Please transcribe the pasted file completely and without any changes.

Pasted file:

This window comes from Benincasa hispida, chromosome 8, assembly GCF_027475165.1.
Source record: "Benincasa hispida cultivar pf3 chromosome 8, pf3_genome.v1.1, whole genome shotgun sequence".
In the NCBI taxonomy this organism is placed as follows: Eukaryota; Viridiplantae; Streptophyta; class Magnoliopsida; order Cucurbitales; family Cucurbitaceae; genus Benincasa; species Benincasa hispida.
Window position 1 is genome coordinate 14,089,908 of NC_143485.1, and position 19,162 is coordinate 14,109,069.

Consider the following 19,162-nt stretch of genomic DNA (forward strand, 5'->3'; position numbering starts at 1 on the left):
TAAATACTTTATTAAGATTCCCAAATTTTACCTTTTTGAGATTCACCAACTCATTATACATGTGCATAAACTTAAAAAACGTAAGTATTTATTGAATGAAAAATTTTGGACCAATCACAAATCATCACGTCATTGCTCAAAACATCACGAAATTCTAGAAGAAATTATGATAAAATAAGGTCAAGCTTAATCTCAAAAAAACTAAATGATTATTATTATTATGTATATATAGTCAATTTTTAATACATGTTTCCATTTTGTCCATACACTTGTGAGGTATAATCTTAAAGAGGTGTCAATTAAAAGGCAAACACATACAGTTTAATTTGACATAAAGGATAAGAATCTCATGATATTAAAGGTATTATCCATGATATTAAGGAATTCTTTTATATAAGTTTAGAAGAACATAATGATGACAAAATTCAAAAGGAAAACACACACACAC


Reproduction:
This window comes from Benincasa hispida, chromosome 8, assembly GCF_027475165.1.
Source record: "Benincasa hispida cultivar pf3 chromosome 8, pf3_genome.v1.1, whole genome shotgun sequence".
In the NCBI taxonomy this organism is placed as follows: Eukaryota; Viridiplantae; Streptophyta; class Magnoliopsida; order Cucurbitales; family Cucurbitaceae; genus Benincasa; species Benincasa hispida.
Window position 1 is genome coordinate 14,089,908 of NC_143485.1, and position 19,162 is coordinate 14,109,069.

Consider the following 19,162-nt stretch of genomic DNA (forward strand, 5'->3'; position numbering starts at 1 on the left):
TAAATACTTTATTAAGATTCCCAAATTTTACCTTTTTGAGATTCACCAACTCATTATACATGTGCATAAACTTAAAAAACGTAAGTATTTATTGAATGAAAAATTTTGGACCAATCACAAATCATCACGTCATTGCTCAAAACATCACGAAATTCTAGAAGAAATTATGATAAAATAAGGTCAAGCTTAATCTCAAAAAAACTAAATGATTATTATTATTATGTATATATAGTCAATTTTTAATACATGTTTCCATTTTGTCCATACACTTGTGAGGTATAATCTTAAAGAGGTGTCAATTAAAAGGCAAACACATACAGTTTAATTTGACATAAAGGATAAGAATCTCATGATATTAAAGGTATTATCCATGATATTAAGGAATTCTTTTATATAAGTTTAGAAGAACATAATGATGACAAAATTCAAAAGGAAAACACACACACAC